Since I was learning in the 21st century, I also thought “there must be an app for this.” A search on the Apple App Store turns up quite a few Morse code training programs. The Morse-It app had a mode that uses the Koch method of training, so I started training with that. Each session in this mode is four minutes long. You copy the letters using a keyboard and at the end it will perform a comparison and give you the percentage correct.
One starts with just the letters k -.- and m — , so the task is to learn to distinguish the dot sound in the midst of the dashes. At first this seemed quite difficult at 13 WPM and it was hard to keep up. I practiced for three blocks of two four-minute sessions every day—about 24 minutes per day. I was able to achieve over 90% accuracy on these two letters in two days, which was somewhat encouraging. At this point, the usual recommendation is to add the next letter but I thought I would try to master it to a higher level so continued another two days until I had 95% accuracy.
I continued with this higher accuracy goal for about seven weeks, progressing through u, a, t, l, o, w, i, n and j, but it was sometimes taking only one day to add a new letter, like o —, but then nine days to add i .. . I was getting rather frustrated at this pace and started thinking maybe this was not a very good thing to try when in one’s 50s. Being a researcher, I decided to see if there was any published literature on how long it takes to learn Morse code and to check if I was spending way longer than normal on this.
It turns out the question of efficiently training recruits to use Morse code was a question of national importance during World War II. The armed forces were attempting to train 10,000 people per month to use Morse code. Any improvement in screening eligible servicemen or in the efficiency of training could yield serious benefits at that scale. The issue was studied by several psychologists including Taylor at Harvard University. He studied Harvard undergraduates who were learning Morse code in anticipation of military service. They met for five one-hour sessions each week over for a total of 40 hours.
The students were divided into groups who used different letter orderings and techniques. One group initially used high speed transmission of letters, similar to the Koch method, whereas the other group initially used low speed transmission (about 4-6 words per minute), subsequently progressing to higher speeds. Contrary to the stated justification for using the Koch method, near the end of training, when at a similar number of hours with roughly equal speeds of transmission by both groups, the group starting with slow transmission actually had a slightly higher accuracy (though this difference was not statistically significant).
Most importantly from my perspective, the average undergraduate student in this study was able to receive 40 symbols (26 letters, 10 numerals, 4 punctuation marks) at more than 13 WPM at the end of 40 hours of training. Taylor also reported that students at the commercial schools of the time would typically take 80 hours of practice to reach this speed. Per Taylor, Tullos had reported in 1918 that Navy recruits who were trained on Morse code for four hours per day required 160 hours of practice to receive at 13 WPM.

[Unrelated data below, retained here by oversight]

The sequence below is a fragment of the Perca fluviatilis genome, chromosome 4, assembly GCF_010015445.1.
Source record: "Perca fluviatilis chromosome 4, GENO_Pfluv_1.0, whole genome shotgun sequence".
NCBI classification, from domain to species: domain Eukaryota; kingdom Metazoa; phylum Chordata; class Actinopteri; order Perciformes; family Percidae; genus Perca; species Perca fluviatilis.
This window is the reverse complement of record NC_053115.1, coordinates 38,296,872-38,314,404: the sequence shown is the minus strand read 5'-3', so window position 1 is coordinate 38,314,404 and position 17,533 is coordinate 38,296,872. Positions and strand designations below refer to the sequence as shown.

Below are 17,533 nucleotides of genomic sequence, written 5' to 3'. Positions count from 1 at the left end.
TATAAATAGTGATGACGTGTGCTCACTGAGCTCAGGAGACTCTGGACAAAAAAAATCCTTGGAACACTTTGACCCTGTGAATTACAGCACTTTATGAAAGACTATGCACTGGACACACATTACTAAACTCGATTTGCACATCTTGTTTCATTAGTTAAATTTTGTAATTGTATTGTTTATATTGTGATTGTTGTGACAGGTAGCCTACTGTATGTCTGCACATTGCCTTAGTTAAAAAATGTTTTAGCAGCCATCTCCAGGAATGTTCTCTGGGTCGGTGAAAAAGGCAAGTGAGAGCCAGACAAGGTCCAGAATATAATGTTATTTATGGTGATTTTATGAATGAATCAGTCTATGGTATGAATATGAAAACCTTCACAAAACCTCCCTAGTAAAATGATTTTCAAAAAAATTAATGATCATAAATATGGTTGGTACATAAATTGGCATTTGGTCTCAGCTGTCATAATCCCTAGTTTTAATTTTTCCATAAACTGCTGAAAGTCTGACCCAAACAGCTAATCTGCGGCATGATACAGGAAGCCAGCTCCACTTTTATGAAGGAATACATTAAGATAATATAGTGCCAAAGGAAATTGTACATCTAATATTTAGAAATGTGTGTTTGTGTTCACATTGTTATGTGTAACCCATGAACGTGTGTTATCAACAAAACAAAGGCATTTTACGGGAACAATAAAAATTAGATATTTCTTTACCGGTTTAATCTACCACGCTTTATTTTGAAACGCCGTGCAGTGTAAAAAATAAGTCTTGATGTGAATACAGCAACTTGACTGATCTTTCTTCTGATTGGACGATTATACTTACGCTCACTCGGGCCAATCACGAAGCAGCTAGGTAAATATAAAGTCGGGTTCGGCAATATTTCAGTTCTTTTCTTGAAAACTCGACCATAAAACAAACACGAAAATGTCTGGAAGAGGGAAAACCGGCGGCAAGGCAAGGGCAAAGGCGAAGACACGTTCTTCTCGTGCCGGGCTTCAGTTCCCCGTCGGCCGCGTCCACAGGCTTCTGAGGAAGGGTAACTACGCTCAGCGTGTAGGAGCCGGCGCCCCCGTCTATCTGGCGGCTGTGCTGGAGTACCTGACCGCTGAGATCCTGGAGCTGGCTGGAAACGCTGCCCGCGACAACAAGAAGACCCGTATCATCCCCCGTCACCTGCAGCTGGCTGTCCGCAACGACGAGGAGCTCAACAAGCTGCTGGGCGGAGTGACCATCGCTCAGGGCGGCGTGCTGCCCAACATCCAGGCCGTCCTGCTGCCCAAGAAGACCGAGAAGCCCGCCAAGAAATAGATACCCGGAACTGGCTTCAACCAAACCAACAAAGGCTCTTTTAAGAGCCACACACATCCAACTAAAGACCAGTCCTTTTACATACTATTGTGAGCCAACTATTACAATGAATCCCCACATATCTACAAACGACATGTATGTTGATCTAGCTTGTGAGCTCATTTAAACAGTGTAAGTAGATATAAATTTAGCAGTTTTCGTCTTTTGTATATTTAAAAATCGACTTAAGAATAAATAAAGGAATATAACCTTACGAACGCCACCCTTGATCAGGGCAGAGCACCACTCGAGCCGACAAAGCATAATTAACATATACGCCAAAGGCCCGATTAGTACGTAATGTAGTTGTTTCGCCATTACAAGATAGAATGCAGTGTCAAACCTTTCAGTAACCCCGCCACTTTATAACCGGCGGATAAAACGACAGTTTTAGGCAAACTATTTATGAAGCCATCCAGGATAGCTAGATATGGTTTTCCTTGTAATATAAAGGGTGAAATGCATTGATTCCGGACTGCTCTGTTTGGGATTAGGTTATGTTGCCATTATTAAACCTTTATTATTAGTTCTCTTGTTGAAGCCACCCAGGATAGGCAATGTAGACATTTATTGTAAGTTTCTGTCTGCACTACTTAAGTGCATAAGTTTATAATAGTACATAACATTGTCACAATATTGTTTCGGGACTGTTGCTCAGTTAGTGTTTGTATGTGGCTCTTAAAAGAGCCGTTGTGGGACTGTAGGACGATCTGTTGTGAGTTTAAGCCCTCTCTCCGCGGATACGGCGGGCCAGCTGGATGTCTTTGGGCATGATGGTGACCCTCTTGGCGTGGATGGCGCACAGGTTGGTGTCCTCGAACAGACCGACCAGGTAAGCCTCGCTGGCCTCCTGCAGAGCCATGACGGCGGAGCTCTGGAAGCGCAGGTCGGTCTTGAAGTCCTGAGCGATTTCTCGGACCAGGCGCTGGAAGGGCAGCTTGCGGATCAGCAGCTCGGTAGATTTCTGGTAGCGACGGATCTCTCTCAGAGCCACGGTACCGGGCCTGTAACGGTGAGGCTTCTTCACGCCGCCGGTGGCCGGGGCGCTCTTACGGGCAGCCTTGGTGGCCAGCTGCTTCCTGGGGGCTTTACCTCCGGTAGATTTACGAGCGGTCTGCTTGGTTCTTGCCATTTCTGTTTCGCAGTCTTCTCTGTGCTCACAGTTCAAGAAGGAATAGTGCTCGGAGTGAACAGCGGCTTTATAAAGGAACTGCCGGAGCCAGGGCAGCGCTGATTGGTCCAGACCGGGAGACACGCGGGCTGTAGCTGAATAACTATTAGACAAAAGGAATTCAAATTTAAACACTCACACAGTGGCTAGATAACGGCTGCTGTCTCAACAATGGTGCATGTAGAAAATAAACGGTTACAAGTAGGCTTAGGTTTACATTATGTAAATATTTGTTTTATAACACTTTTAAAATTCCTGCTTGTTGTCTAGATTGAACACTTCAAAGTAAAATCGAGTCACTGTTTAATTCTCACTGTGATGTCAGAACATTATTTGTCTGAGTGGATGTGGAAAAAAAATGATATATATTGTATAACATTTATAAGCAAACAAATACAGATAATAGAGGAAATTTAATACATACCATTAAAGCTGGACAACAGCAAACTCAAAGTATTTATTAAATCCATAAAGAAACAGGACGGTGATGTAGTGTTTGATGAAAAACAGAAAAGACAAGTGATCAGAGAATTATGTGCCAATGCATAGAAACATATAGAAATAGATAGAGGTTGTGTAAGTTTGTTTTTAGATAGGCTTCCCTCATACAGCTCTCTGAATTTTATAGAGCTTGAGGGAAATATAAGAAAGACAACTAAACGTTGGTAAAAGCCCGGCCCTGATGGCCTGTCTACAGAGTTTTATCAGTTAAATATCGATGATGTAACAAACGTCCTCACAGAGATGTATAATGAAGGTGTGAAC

Since I was just trying to learn the 26 letters, it seemed reasonable that this would require about 52 hours. I had only invested 28 hours at this point, so decided to press on despite my frustration. Given Taylor’s results, though, I decided to add letters after only 90% accuracy was achieved and to only practice six days a week to give my mind a chance to consolidate the week’s learning.
Progress continued at an average of seven days per letter but with variations between one and ten days. I used the Koch method ordering suggested by the Morse-It app, adding e, f, y, v, g, q, z, h, b, c, and then d. I finally achieved 90% accuracy on all 26 letters including the last, x -..-, on May 4, 2019.
I followed up with some work to consolidate this new skill, practicing a few times per week over the next two months. I toyed with the idea of adding the ten numerals and some punctuation and even perhaps getting a radio and starting some ham transmissions. Ultimately though, I decided to just stick with my original goal for Morse code and concentrate instead on training for my flight instructor certificate.
I can now rapidly and easily decode VOR and ADF Morse code identifiers while flying. It is a fun skill to have acquired after all these years and a good exercise for one’s brain. But with most NAV radios now automatically decoding the identifiers, I am not sure that use alone would make me recommend learning Morse code to other pilots. I heard that my flight instructor was recently asked by a younger student whether she would have to learn Morse code to become a pilot. Evidently she was not amused by his texted response, -. —, after she finally decoded it.